August 16, 2016
In a scathing open letter published last week, an alleged ex-Warner Bros. employee took the studio and its chairman Kevin Tsujihara to task for a number of recent missteps. The author mocks studio brass for doubling down on the talent delivering critical duds such as “Batman v Superman” and their inability to make a hit movie, despite somehow managing to keep their jobs.
Though the veracity of the letter is questionable, it caused ripples in Hollywood not because it revealed a trove of inside secrets, but more due to the fact that it publicly stated what so many have been whispering about Warner Bros. lately; a lack of leadership and a confused executive team have led to a year of mixed results.
Meanwhile, we’ve been watching the Rio Olympics, along with three or four billion viewers around the world. Despite audience figures that are down from the London games in numerous territories, the Summer Olympics is arguably still a ratings juggernaut hard to compete against, giving networks broadcasting the event a serious advantage.
Of course we also cover the week’s top entertainment news including how a Netflix documentary helped overturn a murder conviction, why Thomas Gibson got fired from “Criminal Minds” and Comedy Central cancels “The Nightly Show”.
July 6, 2015
With the year now half over we join the rest of the entertainment industry in reviewing how 2015 is shaping up at the box office and for music sales. As predicted, the worldwide box office is on track to set another annual record thanks in part to three blockbuster releases that have each earned more than a billion dollars.
China continues to be an ever more important movie market as the country’s box office surged more than 50% during the first six months of the year with imported titles leading the way. Meanwhile, Hollywood movies have fared better in India than in past years with two passing the billion rupee level, a well-established benchmark of box office success.
The picture isn’t as rosy when it comes to music revenue. North American album sales are down 4% and digital downloads have fallen more than 10%. The declines may be caused by on-demand music streaming which has increased 74% so far this year. Whatever the reason, Taylor Swift isn’t sweating it since her most recent album has sold more than 2 million copies this year alone.
Of course, we also cover the week’s top entertainment news stories including the Grateful Dead perform one final concert, massive layoffs at the BBC and HBO Now is a huge hit in the iTunes app store.
December 17, 2013
The entertainment industry is marking the end of 2013 with a flurry of lawsuits all having to do, one way or another, with profit participation. Moguls Harvey and Bob Weinstein have filed suit against Warner Bros. over profits from sequels to “The Hobbit”, a property they originally owned. Then there’s the fired creator of “The Walking Dead” who is suing AMC claiming the network owes him tens of millions of dollars for the hit television series.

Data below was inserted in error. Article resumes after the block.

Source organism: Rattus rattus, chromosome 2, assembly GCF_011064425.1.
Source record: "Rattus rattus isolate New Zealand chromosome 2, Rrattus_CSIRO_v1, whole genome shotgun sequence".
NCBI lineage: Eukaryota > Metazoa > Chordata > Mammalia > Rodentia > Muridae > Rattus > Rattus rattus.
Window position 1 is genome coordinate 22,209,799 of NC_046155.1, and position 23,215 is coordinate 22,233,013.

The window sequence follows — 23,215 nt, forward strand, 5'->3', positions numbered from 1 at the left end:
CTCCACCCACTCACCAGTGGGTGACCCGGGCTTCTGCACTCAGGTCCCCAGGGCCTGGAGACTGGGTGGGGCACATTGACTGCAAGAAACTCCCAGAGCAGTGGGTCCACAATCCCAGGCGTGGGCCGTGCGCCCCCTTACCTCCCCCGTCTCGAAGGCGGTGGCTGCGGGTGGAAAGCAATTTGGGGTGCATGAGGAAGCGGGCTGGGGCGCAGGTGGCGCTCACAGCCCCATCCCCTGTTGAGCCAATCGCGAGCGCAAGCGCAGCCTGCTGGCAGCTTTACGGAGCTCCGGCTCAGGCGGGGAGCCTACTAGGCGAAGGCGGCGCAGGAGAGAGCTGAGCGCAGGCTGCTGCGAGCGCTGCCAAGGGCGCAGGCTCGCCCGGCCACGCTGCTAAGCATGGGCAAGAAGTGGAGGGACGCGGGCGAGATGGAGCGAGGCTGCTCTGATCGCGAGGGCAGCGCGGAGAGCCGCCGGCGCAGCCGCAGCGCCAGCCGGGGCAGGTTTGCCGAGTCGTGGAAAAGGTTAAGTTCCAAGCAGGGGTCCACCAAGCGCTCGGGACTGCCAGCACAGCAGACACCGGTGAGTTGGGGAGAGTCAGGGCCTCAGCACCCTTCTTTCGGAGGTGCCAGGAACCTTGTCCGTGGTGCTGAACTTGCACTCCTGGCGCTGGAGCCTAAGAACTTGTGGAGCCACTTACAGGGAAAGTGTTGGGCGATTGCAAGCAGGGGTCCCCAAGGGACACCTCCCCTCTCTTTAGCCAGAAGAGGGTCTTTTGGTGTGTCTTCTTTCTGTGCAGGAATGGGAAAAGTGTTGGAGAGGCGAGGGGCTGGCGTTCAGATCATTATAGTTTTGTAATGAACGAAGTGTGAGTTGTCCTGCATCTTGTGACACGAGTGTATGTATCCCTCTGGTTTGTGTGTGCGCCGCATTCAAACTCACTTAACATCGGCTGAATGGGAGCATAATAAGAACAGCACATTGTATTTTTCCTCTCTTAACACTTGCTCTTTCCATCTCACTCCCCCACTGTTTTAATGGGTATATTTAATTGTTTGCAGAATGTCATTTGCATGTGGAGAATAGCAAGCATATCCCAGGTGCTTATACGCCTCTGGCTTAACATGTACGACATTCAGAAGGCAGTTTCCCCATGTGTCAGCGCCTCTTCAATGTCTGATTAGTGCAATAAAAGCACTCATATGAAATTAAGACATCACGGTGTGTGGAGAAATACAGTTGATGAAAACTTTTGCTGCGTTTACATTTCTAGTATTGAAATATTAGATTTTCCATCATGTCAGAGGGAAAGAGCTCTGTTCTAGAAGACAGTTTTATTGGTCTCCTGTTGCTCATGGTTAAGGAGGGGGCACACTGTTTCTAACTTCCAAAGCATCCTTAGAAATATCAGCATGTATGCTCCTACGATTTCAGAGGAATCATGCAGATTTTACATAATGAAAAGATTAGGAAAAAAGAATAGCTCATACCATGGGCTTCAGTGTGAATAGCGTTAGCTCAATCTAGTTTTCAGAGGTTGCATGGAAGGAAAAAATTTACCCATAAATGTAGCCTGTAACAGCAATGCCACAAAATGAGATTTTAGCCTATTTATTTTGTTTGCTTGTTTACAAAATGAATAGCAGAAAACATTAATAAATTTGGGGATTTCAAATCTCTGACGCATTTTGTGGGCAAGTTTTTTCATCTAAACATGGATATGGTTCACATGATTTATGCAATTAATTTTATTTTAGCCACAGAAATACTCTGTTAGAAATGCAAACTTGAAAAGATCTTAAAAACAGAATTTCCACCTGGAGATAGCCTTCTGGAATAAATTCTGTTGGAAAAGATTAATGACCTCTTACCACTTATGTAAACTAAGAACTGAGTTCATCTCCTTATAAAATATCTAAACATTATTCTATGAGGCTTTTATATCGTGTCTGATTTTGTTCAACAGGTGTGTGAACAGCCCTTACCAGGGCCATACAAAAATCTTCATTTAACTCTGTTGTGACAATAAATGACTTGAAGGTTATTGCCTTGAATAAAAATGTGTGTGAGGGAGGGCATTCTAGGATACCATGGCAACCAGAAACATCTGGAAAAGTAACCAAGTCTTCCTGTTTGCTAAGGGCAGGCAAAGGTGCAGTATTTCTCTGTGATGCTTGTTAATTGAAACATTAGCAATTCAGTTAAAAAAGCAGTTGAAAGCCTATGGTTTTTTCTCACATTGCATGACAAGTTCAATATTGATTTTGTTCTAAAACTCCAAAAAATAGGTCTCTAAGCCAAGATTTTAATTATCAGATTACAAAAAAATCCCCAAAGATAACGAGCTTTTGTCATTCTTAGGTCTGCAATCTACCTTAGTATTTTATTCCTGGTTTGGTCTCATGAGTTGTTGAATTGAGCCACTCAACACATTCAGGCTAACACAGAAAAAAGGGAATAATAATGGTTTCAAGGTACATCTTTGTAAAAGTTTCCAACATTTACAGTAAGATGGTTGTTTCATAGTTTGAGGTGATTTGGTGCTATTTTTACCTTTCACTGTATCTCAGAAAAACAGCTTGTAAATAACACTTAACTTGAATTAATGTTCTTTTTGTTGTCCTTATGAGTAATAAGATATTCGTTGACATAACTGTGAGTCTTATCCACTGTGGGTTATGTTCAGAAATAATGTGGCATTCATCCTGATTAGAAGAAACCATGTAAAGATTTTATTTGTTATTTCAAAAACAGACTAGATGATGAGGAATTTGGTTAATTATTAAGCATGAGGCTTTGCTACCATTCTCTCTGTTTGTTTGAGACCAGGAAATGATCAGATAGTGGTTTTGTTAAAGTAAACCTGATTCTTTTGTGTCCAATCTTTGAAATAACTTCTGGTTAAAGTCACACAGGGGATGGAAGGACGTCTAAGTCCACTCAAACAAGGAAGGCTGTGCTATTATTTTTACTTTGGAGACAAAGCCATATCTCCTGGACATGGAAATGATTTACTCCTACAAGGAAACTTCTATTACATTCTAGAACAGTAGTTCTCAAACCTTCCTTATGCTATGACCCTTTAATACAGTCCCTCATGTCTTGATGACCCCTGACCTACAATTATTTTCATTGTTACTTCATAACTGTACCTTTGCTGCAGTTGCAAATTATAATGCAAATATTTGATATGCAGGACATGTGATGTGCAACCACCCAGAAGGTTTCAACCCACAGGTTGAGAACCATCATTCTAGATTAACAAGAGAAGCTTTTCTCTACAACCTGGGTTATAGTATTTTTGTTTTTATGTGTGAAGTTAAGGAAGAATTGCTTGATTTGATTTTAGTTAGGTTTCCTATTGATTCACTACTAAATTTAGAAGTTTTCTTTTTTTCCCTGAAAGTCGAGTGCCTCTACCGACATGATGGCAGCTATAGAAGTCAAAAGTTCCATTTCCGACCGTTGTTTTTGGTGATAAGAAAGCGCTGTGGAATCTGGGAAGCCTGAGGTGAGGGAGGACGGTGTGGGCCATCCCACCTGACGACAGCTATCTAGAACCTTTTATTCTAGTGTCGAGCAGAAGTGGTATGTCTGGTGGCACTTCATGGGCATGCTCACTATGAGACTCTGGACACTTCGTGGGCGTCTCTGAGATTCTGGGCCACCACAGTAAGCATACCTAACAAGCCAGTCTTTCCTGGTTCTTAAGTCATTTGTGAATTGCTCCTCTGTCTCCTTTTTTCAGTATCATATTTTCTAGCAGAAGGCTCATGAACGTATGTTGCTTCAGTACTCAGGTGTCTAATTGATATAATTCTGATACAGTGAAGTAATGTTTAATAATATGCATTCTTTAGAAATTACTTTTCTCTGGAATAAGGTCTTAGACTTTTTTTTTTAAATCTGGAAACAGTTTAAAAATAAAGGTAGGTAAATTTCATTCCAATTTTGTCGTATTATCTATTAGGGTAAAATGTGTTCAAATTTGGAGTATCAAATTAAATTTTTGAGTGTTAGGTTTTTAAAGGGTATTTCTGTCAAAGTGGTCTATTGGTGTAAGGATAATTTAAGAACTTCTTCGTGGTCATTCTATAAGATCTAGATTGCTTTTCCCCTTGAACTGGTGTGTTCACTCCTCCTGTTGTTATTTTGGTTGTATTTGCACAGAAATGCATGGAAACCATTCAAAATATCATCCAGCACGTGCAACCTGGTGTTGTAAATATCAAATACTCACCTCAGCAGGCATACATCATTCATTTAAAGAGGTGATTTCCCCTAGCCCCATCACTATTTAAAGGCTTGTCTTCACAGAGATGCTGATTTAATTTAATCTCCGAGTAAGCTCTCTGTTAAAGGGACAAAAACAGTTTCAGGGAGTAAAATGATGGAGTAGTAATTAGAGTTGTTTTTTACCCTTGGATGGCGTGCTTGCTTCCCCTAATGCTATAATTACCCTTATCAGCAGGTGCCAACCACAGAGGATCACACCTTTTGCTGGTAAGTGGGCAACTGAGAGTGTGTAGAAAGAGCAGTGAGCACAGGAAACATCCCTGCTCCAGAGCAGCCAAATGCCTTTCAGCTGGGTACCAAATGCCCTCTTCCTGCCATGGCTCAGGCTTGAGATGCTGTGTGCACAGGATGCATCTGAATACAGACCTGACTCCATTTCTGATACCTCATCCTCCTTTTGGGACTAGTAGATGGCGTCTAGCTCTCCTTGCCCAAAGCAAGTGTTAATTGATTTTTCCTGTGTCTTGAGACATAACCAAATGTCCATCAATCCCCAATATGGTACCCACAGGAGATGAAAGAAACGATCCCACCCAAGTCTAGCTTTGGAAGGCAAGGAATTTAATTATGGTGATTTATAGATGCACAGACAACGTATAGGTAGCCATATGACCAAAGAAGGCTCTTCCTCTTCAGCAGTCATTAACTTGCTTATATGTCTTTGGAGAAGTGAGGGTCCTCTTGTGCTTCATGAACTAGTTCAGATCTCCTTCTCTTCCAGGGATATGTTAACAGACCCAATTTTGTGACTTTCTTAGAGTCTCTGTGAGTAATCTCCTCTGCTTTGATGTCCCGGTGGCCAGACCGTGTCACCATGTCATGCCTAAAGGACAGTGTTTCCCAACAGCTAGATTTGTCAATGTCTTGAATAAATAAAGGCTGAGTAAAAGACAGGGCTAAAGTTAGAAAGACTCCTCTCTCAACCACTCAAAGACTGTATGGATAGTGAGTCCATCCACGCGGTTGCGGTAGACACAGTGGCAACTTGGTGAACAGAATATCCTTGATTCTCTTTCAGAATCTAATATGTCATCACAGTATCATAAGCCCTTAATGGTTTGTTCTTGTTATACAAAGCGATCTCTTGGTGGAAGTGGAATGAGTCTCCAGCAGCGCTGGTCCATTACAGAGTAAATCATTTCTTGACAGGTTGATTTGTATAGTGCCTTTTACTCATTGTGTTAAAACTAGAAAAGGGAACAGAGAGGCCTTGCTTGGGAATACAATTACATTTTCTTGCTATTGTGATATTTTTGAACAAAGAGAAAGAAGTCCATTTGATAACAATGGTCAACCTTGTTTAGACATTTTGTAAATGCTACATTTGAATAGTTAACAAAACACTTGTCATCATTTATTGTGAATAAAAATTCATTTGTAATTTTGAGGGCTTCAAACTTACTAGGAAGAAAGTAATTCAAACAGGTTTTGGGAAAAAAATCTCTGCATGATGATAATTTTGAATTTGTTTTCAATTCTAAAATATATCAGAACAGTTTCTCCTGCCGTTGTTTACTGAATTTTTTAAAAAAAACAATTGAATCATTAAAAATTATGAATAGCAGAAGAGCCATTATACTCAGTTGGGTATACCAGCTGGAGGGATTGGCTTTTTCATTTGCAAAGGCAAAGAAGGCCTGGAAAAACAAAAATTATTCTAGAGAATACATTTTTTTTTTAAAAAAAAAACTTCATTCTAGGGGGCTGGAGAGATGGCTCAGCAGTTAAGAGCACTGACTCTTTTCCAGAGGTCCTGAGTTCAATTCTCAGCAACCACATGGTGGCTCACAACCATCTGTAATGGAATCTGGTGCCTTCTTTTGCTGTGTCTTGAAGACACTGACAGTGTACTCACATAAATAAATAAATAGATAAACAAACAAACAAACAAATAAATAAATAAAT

Filmmaker James Cameron is no stranger to legal battles since he is constantly having to fend off plagiarism lawsuits. Last week the director said he struck a tax deal with New Zealand to film not one, but three “Avatar” sequels in the country.
Golden Globe nominations were announced last week helping solidify awards season frontrunners such as “12 Years A Slave”, “American Hustle” and “Gravity” among others. Keep in mind, only about 90 international entertainment journalists get to nominate and vote for the Globes.
Of course, we also cover the week’s top entertainment news stories including the new additions to the National Film Registry, the new members of the Rock and Roll Hall of Fame, and how Beyoncé surprised fans with a new album.
October 7, 2013
Movie moguls have always faced unreliable job security, though never more so than over the last two years. Beginning in early 2012 five of the six major Hollywood movie studios have fired their top executives and reshuffled existing management. We discuss what’s causing the studio shakeup and it it will affect the movies we see in years to come.
Soon enough unemployed studio big shots may be able to find work in South Korea’s film industry. With a wave of fresh homegrown talent and exciting new stories finding their way into theaters, the country’s box office has skyrocketed making it one of the world’s strongest movie markets.
When it comes to box office on Broadway, it’s become a tradition for productions to boast when they’ve broken even. This also means we can do some quick math to conclude how much it costs to keep a show up and running on a weekly basis, a figure that many productions don’t always like to share.
Of course, we also cover the week’s top entertainment news stories including David Letterman’s new late night contract, New York City Opera files for bankruptcy and a jury decides a concert promoter is not liable for the death of Michael Jackson.
December 10, 2012
Frustrated at not knowing if the movie he was watching would have any special scenes during or after the credits Chris Ramey did something about it. Ramey is the founder of What’s After The Credits? a website that details kickers, as they are often called, to popular movies, television shows and video games. He tells how what inspired him to create the site and how its grown in popularity.
Speaking of popular, “Skyfall” is not only the most successful James Bond film of all time, it has also become the highest grossing movie of all time for Sony Pictures and the United Kingdom. Yet despite positive reviews, the film hasn’t been appearing in any of the recent year end critic polls.
Grammy nominations were announced last week and with acts like the Black Keys racking up five nominations, including Album of the Year, they had a rock and roll vibe. It is nice to see the Grammys include a lot of fresh faces in some of their top categories and refrain from knee-jerk nominations for veteran performers. We’ll provide a rundown of the nominations.